Two NASA satellites built to study the sun have discovered 122 previously unknown sets of twin stars, scientists say.

A team from the United Kingdom used NASA's Solar Terrestrial Relations Observatory, or Stereo, to spot the paired stars. The Stereo observatories noticed the dimming that occurs when one of the stars passes in front of the other, as seen from Earth

Since their launch in 2006, the two nearly identical Stereo spacecraft have snapped images of almost 900,000 background stars. Both satellites contain two heliospheric imagers, which record eruptions from the sun. But they also gather information about the stars that routinely pass through the instruments' field of view. [Video: NASA’s STEREO Planet-Finders]

"We've used the stars to calibrate the instruments," researcher Danielle Bewsher of the University of Central Lancashire told SPACE.com in an email interview. "Because our calibration has been made to a high standard, [we] knew that we could subsequently do science with the background stars."

Studying the sun, and other stars

Stereo's imagers don't study the sun directly. Instead, they point slightly to the right of it, keeping our star's powerful rays out of the sensitive cameras' field of view. The same instruments that gather precise data on solar eruptions known as coronal mass ejections also register minute changes in brightness from the stars shining in the background.

Stereo is composed of two observatories following Earth's path through space; one travels in front of our planet, while the other trails behind it. The team used data from the Ahead spacecraft, which orbits about 1 million miles (1.6 million kilometers) in front of the Earth. [Amazing New Sun Photos from Space]

In addition to finding more than 100 new eclipsing binaries, the team also gathered data on 141 previously identified pairs.

Binary stars abound in the galaxy. But eclipsing binaries are relatively hard to find, because in order to observe one star passing in front of the other, the two must be in a direct line of sight from the point of observation.

The previously undiscovered eclipsing binaries don't tend to have a large change in brightness, Bewsher said. This suggests that the reason they weren't found earlier was because previous instruments just weren't sensitive enough.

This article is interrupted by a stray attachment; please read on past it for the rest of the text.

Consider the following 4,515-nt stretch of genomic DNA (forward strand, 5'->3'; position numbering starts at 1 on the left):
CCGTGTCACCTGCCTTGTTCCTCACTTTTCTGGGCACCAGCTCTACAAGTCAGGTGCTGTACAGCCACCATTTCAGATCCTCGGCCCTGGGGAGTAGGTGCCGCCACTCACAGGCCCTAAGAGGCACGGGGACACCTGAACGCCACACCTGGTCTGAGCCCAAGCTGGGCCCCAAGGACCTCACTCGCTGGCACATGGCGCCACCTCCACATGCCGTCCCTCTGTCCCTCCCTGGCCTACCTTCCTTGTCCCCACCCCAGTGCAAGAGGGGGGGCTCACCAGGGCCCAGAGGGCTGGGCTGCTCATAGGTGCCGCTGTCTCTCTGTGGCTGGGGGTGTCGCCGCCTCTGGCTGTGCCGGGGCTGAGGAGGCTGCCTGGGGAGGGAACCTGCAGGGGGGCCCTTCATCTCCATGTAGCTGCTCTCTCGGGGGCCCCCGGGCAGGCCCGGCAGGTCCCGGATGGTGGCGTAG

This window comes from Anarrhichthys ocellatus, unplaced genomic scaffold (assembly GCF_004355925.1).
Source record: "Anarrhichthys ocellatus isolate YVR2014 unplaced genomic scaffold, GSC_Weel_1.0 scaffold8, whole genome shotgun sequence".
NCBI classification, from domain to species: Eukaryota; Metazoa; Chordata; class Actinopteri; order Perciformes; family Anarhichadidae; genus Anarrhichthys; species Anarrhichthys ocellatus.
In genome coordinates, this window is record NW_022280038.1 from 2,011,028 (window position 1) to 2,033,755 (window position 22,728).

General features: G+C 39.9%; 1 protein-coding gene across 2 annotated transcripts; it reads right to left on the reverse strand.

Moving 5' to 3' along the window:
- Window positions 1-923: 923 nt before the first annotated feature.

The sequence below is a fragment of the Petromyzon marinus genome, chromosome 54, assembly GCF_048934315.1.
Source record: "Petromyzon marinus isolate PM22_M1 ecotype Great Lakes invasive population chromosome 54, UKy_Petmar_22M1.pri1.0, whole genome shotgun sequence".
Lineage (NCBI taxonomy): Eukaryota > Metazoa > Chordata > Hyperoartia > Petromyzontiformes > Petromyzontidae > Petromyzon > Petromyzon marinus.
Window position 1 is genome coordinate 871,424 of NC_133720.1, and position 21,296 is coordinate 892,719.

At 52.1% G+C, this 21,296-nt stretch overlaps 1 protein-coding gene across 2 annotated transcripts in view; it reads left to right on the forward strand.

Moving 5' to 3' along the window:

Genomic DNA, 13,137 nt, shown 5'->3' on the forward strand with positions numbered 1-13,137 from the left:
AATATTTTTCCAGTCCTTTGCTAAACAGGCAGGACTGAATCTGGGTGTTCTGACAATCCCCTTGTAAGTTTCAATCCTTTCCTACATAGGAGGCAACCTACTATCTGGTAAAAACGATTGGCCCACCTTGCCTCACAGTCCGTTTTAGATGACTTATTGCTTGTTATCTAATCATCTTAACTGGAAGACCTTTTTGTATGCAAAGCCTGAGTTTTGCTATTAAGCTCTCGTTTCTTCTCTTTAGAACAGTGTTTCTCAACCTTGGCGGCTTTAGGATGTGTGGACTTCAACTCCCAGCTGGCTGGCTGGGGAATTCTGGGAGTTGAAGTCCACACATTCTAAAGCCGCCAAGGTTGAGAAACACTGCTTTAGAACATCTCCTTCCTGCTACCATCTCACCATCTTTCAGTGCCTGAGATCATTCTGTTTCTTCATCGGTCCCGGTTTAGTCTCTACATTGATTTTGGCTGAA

Because of the interaction of one star on another, "eclipsing binaries allow for more detailed studies of their host stars," said Bewsher. "A catalogue of bright EBs amenable to follow-up observations would therefore be very useful to a wide range of astronomers."

Planets, too?

In addition to searching for pairs of stars, the U.K. team hoped to locate a few alien planets as well. Specifically, they looked for transiting planets — bodies that, like eclipsing binaries, pass between their parent star and the Earth. The slight dimming in brightness caused by the planets' passage can reveal their presence.

"The analysis would have been most sensitive to a transiting exoplanet with a period of less than about 6.5 days," Bewsher said.

This is because each star only stays in the frame of STEREO's imagers for 19.44 days.

The only candidate found by the team was determined to be too large and too massive to be a planet. Instead, it seems to be a brown dwarf, a failed star with a mass between that of giant planets and small stars. Follow-up measurements are in progress to verify its identity.

Most of the team's data comes from only one of the imagers on the STEREO Ahead observatory. The field of the second imager covers much of the satellite's path, affecting signal detection.

The team has been working steadily on analyzing the captured images stored in the camera, as well as developing tools to work with the information gleaned by the second orbiter. The forthcoming data should reveal a similar wealth of new information, researchers said.

The team presented some initial results in April at the Royal Astronomical Society's National Astronomy Meeting in Wales. They will be detailed in an upcoming issue of the journal Monthly Notices of the Royal Astronomical Society.

This article was reprinted with permission from SPACE.com.

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